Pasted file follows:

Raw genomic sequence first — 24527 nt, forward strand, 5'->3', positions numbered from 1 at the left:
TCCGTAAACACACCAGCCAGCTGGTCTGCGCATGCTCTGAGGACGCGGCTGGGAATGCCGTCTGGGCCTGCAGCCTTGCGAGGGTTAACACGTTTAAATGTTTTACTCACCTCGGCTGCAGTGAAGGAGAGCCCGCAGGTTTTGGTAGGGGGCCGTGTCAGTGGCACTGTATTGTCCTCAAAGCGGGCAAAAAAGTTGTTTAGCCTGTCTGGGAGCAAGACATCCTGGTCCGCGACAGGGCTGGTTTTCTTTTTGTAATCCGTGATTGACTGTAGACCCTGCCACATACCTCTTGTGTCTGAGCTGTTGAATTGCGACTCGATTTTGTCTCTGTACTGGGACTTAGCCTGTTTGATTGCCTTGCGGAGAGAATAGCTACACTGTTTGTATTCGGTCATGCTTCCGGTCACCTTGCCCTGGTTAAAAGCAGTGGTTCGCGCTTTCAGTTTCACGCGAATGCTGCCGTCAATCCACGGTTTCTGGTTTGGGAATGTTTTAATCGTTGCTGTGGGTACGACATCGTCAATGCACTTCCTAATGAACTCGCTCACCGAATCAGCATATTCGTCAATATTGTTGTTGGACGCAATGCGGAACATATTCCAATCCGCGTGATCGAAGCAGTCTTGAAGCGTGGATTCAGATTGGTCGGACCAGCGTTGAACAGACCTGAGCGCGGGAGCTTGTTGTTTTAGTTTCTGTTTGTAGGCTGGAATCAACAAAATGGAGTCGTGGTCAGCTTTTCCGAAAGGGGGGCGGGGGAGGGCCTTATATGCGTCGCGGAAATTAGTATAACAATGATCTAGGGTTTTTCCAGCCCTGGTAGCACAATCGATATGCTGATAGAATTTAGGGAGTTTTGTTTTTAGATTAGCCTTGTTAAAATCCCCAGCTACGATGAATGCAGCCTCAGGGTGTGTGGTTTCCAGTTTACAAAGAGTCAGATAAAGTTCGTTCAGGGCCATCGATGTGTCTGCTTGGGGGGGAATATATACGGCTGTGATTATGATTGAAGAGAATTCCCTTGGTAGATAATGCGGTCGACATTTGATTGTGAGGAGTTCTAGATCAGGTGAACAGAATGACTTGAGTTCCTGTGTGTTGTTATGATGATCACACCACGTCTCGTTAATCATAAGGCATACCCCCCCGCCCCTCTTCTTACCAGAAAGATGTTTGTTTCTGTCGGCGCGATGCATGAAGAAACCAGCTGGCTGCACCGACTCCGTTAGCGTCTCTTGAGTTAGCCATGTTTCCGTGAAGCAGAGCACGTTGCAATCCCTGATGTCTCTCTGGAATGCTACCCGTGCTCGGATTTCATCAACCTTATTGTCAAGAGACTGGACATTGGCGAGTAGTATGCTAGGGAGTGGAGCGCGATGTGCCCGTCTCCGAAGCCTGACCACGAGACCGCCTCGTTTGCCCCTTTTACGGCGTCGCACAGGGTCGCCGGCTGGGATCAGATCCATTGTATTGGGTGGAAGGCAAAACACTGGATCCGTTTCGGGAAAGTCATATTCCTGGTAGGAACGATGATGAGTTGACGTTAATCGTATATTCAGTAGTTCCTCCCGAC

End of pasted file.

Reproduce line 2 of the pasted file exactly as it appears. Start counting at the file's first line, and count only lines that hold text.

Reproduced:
TCCGTAAACACACCAGCCAGCTGGTCTGCGCATGCTCTGAGGACGCGGCTGGGAATGCCGTCTGGGCCTGCAGCCTTGCGAGGGTTAACACGTTTAAATGTTTTACTCACCTCGGCTGCAGTGAAGGAGAGCCCGCAGGTTTTGGTAGGGGGCCGTGTCAGTGGCACTGTATTGTCCTCAAAGCGGGCAAAAAAGTTGTTTAGCCTGTCTGGGAGCAAGACATCCTGGTCCGCGACAGGGCTGGTTTTCTTTTTGTAATCCGTGATTGACTGTAGACCCTGCCACATACCTCTTGTGTCTGAGCTGTTGAATTGCGACTCGATTTTGTCTCTGTACTGGGACTTAGCCTGTTTGATTGCCTTGCGGAGAGAATAGCTACACTGTTTGTATTCGGTCATGCTTCCGGTCACCTTGCCCTGGTTAAAAGCAGTGGTTCGCGCTTTCAGTTTCACGCGAATGCTGCCGTCAATCCACGGTTTCTGGTTTGGGAATGTTTTAATCGTTGCTGTGGGTACGACATCGTCAATGCACTTCCTAATGAACTCGCTCACCGAATCAGCATATTCGTCAATATTGTTGTTGGACGCAATGCGGAACATATTCCAATCCGCGTGATCGAAGCAGTCTTGAAGCGTGGATTCAGATTGGTCGGACCAGCGTTGAACAGACCTGAGCGCGGGAGCTTGTTGTTTTAGTTTCTGTTTGTAGGCTGGAATCAACAAAATGGAGTCGTGGTCAGCTTTTCCGAAAGGGGGGCGGGGGAGGGCCTTATATGCGTCGCGGAAATTAGTATAACAATGATCTAGGGTTTTTCCAGCCCTGGTAGCACAATCGATATGCTGATAGAATTTAGGGAGTTTTGTTTTTAGATTAGCCTTGTTAAAATCCCCAGCTACGATGAATGCAGCCTCAGGGTGTGTGGTTTCCAGTTTACAAAGAGTCAGATAAAGTTCGTTCAGGGCCATCGATGTGTCTGCTTGGGGGGGAATATATACGGCTGTGATTATGATTGAAGAGAATTCCCTTGGTAGATAATGCGGTCGACATTTGATTGTGAGGAGTTCTAGATCAGGTGAACAGAATGACTTGAGTTCCTGTGTGTTGTTATGATGATCACACCACGTCTCGTTAATCATAAGGCATACCCCCCCGCCCCTCTTCTTACCAGAAAGATGTTTGTTTCTGTCGGCGCGATGCATGAAGAAACCAGCTGGCTGCACCGACTCCGTTAGCGTCTCTTGAGTTAGCCATGTTTCCGTGAAGCAGAGCACGTTGCAATCCCTGATGTCTCTCTGGAATGCTACCCGTGCTCGGATTTCATCAACCTTATTGTCAAGAGACTGGACATTGGCGAGTAGTATGCTAGGGAGTGGAGCGCGATGTGCCCGTCTCCGAAGCCTGACCACGAGACCGCCTCGTTTGCCCCTTTTACGGCGTCGCACAGGGTCGCCGGCTGGGATCAGATCCATTGTATTGGGTGGAAGGCAAAACACTGGATCCGTTTCGGGAAAGTCATATTCCTGGTAGGAACGATGATGAGTTGACGTTAATCGTATATTCAGTAGTTCCTCCCGAC